Using inert gas helps remove the solvent by changing the dynamics of partial pressures at the surface of the solution – this is a long topic and out of the scope of this article. However, the change in partial pressure increases the rate of evaporation for butane and allows one to to reduce the temperature to 4C, from what would normally be done at much higher purging temperatures. Now we’re in terpene preservation territory.

The low temperatures are beneficial because it reduces the degradation of the cannabinoids, and also keeps the terpenes in a low-volatility condition. In addition, the author claims that these temperatures make it easier to handle the extract.

As a result of evaporating off propane/butane at a lower temperature, the author claims that the invention induces a more crystalline form of the extract rather than the formation of a homogenous solid. I would hypothesize that the slow cool temperatures allow crystal formation, in what is a more gentle process that does not disrupt the nucleation of seed crystals. They claim to have shown this by x-ray diffraction, but no data is given to supplement the claim. Still, the extract is not 100% crystalline, as claimed by the author; as an analogy, think of how some parts of an extract will auto-butter before others.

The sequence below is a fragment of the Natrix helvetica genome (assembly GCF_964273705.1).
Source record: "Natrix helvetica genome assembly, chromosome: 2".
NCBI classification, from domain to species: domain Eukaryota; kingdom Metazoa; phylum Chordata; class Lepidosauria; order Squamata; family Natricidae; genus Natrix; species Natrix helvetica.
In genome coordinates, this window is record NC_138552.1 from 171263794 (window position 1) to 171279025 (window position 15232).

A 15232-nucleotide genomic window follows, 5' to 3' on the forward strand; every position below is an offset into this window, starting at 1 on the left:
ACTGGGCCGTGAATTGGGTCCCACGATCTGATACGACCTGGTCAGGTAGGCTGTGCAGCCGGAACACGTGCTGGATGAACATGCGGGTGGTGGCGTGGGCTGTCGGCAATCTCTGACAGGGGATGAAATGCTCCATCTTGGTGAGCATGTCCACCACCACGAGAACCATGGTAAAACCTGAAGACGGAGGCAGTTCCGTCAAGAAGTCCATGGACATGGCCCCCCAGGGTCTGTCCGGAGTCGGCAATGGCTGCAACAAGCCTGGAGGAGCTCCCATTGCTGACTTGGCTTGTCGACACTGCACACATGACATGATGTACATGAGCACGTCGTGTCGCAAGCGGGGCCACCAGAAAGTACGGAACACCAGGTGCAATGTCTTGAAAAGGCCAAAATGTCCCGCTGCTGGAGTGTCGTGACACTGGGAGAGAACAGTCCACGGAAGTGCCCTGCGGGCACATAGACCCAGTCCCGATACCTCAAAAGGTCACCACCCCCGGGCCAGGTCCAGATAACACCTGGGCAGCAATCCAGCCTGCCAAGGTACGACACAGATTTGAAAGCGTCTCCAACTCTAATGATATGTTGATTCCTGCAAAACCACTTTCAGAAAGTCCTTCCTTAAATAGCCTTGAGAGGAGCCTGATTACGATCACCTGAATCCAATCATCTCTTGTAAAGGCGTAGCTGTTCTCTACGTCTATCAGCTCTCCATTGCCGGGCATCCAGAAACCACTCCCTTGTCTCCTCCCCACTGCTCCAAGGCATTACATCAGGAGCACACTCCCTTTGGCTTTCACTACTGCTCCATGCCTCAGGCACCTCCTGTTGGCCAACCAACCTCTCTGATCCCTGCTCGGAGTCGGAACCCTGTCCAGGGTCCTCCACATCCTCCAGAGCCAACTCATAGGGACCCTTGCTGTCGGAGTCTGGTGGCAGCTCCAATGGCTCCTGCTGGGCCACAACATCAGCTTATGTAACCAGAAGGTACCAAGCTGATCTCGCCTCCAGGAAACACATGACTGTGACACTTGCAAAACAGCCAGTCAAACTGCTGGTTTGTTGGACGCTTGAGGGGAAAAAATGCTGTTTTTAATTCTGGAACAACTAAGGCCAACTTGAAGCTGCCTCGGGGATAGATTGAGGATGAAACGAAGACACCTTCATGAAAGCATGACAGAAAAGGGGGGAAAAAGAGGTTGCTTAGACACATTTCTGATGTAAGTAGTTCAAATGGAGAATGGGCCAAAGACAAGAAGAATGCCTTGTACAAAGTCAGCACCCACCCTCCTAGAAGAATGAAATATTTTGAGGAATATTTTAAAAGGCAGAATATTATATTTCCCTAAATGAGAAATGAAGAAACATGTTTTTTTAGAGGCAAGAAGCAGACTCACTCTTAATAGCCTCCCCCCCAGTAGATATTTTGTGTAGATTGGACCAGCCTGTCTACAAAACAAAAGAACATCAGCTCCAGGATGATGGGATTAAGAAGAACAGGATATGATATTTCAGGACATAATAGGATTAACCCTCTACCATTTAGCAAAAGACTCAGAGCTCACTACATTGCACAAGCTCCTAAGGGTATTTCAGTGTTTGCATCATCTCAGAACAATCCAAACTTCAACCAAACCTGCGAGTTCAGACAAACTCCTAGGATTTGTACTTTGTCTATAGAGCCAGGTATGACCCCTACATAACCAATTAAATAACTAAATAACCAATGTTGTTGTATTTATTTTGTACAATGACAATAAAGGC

One point to keep in mind is that this is a pure starting material, for the sake of explaining the invention of the process. By experience, a chemist performing extractions knows that the results vary by strain to strain, because of the different distribution of cannabinoids and terpenes.

This is a fundamental patent to understand the origins of live resin extractions. This author has several more patents on the subject, but I chose to write about this one because it was the “first mover.” The cannabis community owes much thanks to pioneers in science, who laid the way for us to preserve the ultimate essence of the plant.
I hope that you all find this interesting. Please share your thoughts and comments!

I remember the first time I transferred oil from the collection chamber of a BHOGart onto a silicon mat. Suffice it to say, it was a sticky shit show. Years of laboratory experience dealing with proteins that took months to purify have surely equipped me with proper handling techniques of some BHO, I thought to myself. Nope. It was terrible. I’ve since changed up my methods and added winterization to my routine. This makes for an easier process since you’re going to dissolve your extract in ethanol.